Pantheon: Rise of the Fallen (actual name, folks) is Vanguard II, another round of mistakes. In fairness, I will not completely dismiss a developer for having made a mistake or two. I’d much rather see a game helmed by someone who’s been doing this for a long time, making mistakes and learning from them, than a game whose designer got lucky, got cocky, and never did figure out what the hell he’s doing. Veterans will have made mistakes, period. It’s part of why it’s worth giving Mark Jacobs, for example, another go with Camelot Unchained (the other part being that he learned from DAOC and Warhammer and deleted boring PvE from the new title’s design docs and put the focus on territorial PvP, crafting, and economy).

But Brad “Designed Downtime” McQuaid didn’t learn from his errors. Most of what’s been posted to the Kickstarter pages, said in videos, and told to media outlets is fluff. “A classic take on epic MMO adventure.” Well who wouldn’t want that? If you ignore the fluff, you see intentionally ambiguous, silver-tongued phrases pandering to old-school players who like to think of themselves as hardcore and superior to the WoW generation, whom they ignorantly write off as lazy, short-attention-span idiots incapable of holding a conversation or grouping without hand-holding. You must read between those lines.

  • “Group-focused social gameplay using a class based system to encourage teamwork” translates to forced dungeon grouping and railroaded character customization for balance purposes.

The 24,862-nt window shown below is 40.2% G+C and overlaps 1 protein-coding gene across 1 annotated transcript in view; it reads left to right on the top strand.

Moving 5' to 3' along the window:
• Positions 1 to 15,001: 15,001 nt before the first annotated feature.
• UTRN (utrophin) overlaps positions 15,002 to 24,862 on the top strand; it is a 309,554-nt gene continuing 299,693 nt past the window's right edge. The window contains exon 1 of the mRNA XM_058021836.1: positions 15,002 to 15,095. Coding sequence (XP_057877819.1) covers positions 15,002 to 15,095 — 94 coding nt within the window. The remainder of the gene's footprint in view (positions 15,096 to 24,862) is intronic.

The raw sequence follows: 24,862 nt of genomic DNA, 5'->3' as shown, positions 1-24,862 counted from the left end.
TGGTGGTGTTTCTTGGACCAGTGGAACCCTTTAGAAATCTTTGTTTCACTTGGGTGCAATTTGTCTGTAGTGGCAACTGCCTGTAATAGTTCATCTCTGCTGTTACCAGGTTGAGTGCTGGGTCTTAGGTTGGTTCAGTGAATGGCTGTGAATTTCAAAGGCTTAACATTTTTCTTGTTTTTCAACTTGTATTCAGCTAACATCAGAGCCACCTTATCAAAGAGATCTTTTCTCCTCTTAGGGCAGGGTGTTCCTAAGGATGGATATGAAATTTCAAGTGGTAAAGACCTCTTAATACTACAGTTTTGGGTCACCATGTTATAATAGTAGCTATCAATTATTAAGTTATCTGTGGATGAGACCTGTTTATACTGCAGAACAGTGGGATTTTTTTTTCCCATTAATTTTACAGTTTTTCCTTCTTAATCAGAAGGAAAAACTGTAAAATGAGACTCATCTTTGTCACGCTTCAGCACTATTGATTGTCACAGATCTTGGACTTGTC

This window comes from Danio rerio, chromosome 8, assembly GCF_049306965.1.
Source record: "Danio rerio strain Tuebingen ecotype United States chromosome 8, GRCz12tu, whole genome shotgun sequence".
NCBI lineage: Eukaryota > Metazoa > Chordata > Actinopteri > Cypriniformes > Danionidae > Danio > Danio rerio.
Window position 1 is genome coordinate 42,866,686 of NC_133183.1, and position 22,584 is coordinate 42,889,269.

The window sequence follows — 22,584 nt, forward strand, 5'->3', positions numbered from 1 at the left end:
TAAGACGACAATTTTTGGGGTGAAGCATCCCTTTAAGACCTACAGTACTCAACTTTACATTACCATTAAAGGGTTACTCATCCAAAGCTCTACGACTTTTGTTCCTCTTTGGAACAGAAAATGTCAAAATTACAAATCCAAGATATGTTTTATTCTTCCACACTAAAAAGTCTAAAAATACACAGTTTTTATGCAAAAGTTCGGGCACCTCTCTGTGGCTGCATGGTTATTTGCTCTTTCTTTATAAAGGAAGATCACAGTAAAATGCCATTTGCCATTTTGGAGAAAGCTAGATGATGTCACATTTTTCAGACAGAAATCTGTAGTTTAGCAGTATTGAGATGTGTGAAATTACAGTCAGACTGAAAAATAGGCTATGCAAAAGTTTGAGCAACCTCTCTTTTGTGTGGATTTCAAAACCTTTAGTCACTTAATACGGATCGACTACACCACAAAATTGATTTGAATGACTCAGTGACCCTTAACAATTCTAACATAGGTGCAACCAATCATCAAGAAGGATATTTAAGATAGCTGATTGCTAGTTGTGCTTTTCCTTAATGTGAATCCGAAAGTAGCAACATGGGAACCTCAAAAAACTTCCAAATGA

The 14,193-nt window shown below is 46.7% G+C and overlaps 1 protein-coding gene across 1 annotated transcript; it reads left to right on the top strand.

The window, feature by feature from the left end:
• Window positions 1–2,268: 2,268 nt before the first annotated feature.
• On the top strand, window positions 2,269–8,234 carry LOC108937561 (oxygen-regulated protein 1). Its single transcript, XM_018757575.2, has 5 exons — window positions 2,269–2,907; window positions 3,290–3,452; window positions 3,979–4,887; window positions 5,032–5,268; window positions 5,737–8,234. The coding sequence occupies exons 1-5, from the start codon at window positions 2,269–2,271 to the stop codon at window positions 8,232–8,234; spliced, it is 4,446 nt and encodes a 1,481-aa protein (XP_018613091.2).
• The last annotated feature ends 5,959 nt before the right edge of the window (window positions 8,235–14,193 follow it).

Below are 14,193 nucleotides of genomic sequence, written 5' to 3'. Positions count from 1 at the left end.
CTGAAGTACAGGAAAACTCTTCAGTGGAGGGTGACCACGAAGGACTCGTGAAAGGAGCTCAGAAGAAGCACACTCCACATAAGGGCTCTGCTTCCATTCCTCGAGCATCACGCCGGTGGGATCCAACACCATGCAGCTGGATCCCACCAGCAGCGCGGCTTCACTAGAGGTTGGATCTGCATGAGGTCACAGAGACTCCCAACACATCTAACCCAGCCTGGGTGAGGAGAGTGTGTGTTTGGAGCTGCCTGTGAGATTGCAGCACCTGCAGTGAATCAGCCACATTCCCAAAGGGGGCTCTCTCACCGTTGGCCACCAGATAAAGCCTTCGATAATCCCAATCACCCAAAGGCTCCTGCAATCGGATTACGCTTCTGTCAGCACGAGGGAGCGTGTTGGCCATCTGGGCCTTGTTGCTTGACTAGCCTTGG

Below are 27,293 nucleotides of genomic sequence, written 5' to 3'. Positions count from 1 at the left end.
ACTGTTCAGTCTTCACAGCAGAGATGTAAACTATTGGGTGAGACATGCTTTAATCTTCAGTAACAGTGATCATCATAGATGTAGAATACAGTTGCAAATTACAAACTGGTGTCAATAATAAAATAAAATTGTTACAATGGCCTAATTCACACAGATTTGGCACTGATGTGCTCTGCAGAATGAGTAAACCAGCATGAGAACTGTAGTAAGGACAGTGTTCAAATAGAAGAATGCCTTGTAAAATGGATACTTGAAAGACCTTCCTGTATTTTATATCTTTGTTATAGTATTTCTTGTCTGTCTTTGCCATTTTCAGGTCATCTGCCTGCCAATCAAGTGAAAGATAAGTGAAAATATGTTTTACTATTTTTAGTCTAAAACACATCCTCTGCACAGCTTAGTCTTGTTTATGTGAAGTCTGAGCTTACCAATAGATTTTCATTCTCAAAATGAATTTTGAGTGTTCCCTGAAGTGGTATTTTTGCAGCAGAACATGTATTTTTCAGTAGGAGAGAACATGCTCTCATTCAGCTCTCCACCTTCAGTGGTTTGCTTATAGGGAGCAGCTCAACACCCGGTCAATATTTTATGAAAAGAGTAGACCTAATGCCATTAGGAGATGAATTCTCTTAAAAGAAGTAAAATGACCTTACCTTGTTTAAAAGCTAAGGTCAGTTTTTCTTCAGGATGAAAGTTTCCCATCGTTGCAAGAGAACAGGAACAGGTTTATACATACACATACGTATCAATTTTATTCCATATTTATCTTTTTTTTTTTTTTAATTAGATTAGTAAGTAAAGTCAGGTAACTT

• “In order to reach many destinations, you will have to traverse the planar scarred lands of Terminus through the use of your own two feet or on the back of your mighty steed” means the game plans to waste your time with travel thereby actively hindering gameplay with friends.
  • “An agreement that player levels should be meaningful and memorable” means a long and agonizing grind.
  • “Player involvement is required for progression. All actions (or lack thereof) should have consequences. Positive actions should be rewarded. Apathy or lack of action should not be rewarded with bonuses” means that you can’t come into this game expecting to have a good time; you’re going to have to work like a dog and play exactly as instructed by the devs, and for your own sake, never screw up or they’ll steal your levels back, scrub.
  • “Designed Downtime should be a part of the game to ensure players have time to form important social bonds” doesn’t mean creative social interaction like Star Wars Galaxies’ wounds or camping or economy systems; it means sitting around waiting for things to happen, mana to regen, boats to arrive, and mobs to pop, making small talk as if you’re incapable of deciding for yourself when and where you would like to socialize but must be forced into it on the devs’ schedule.
  • This game hates you, and far too much basic functionality (crafting, PvP, housing, rangers, bards, druids, monks, farming, sea and air content, custom servers, UI modding, and a mobile app — because nothing says old-school like a mobile app!) is hidden behind Kickstarter stretch goals. Can you imagine designing an old-school game that considers housing, PvP, and crafting so unimportant that they are turned into stretch goals instead of core mechanics around which the entire game is planned? Can you imagine an MMO designer not understanding that those mechanics drive social interaction and exploration and thoughtful gameplay far more than designed downtime and torturous travel? Whom does he think he’s fooling with his third attempt at turning D&D dungeon crawling into an “MMO”?